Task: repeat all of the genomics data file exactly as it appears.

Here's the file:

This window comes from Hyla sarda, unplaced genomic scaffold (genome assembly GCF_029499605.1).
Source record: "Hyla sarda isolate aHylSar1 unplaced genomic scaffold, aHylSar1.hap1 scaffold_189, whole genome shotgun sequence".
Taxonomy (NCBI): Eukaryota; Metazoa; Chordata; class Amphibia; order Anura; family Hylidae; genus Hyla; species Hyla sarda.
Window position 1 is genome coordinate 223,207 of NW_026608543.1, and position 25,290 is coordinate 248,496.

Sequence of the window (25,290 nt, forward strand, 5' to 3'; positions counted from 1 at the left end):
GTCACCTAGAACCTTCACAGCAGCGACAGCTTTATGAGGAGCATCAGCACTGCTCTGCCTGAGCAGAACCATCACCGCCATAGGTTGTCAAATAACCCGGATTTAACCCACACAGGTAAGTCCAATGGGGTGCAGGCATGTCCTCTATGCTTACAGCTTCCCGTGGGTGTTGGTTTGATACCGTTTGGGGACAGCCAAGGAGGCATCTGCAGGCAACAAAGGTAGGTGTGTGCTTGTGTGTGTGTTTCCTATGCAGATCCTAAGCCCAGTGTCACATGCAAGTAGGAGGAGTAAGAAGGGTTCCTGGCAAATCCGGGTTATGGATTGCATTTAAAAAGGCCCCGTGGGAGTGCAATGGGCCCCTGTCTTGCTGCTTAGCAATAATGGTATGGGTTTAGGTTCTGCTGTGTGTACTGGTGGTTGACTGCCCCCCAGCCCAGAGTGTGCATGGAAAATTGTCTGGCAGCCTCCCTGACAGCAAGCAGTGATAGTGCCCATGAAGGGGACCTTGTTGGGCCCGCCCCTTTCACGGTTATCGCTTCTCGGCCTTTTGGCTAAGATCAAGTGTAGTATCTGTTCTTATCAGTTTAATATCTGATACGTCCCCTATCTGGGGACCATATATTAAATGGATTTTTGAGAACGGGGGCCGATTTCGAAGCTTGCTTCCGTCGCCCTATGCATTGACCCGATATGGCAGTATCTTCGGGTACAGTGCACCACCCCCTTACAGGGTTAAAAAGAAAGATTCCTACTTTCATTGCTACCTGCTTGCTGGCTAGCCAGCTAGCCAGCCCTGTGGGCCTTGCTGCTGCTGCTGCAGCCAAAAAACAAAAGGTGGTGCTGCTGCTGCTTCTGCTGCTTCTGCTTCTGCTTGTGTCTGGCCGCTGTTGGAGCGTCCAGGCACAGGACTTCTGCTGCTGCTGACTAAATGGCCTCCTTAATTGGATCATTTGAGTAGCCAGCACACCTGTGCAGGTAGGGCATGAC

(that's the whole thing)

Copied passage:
This window comes from Hyla sarda, unplaced genomic scaffold (genome assembly GCF_029499605.1).
Source record: "Hyla sarda isolate aHylSar1 unplaced genomic scaffold, aHylSar1.hap1 scaffold_189, whole genome shotgun sequence".
Taxonomy (NCBI): Eukaryota; Metazoa; Chordata; class Amphibia; order Anura; family Hylidae; genus Hyla; species Hyla sarda.
Window position 1 is genome coordinate 223,207 of NW_026608543.1, and position 25,290 is coordinate 248,496.

Sequence of the window (25,290 nt, forward strand, 5' to 3'; positions counted from 1 at the left end):
GTCACCTAGAACCTTCACAGCAGCGACAGCTTTATGAGGAGCATCAGCACTGCTCTGCCTGAGCAGAACCATCACCGCCATAGGTTGTCAAATAACCCGGATTTAACCCACACAGGTAAGTCCAATGGGGTGCAGGCATGTCCTCTATGCTTACAGCTTCCCGTGGGTGTTGGTTTGATACCGTTTGGGGACAGCCAAGGAGGCATCTGCAGGCAACAAAGGTAGGTGTGTGCTTGTGTGTGTGTTTCCTATGCAGATCCTAAGCCCAGTGTCACATGCAAGTAGGAGGAGTAAGAAGGGTTCCTGGCAAATCCGGGTTATGGATTGCATTTAAAAAGGCCCCGTGGGAGTGCAATGGGCCCCTGTCTTGCTGCTTAGCAATAATGGTATGGGTTTAGGTTCTGCTGTGTGTACTGGTGGTTGACTGCCCCCCAGCCCAGAGTGTGCATGGAAAATTGTCTGGCAGCCTCCCTGACAGCAAGCAGTGATAGTGCCCATGAAGGGGACCTTGTTGGGCCCGCCCCTTTCACGGTTATCGCTTCTCGGCCTTTTGGCTAAGATCAAGTGTAGTATCTGTTCTTATCAGTTTAATATCTGATACGTCCCCTATCTGGGGACCATATATTAAATGGATTTTTGAGAACGGGGGCCGATTTCGAAGCTTGCTTCCGTCGCCCTATGCATTGACCCGATATGGCAGTATCTTCGGGTACAGTGCACCACCCCCTTACAGGGTTAAAAAGAAAGATTCCTACTTTCATTGCTACCTGCTTGCTGGCTAGCCAGCTAGCCAGCCCTGTGGGCCTTGCTGCTGCTGCTGCAGCCAAAAAACAAAAGGTGGTGCTGCTGCTGCTTCTGCTGCTTCTGCTTCTGCTTGTGTCTGGCCGCTGTTGGAGCGTCCAGGCACAGGACTTCTGCTGCTGCTGACTAAATGGCCTCCTTAATTGGATCATTTGAGTAGCCAGCACACCTGTGCAGGTAGGGCATGAC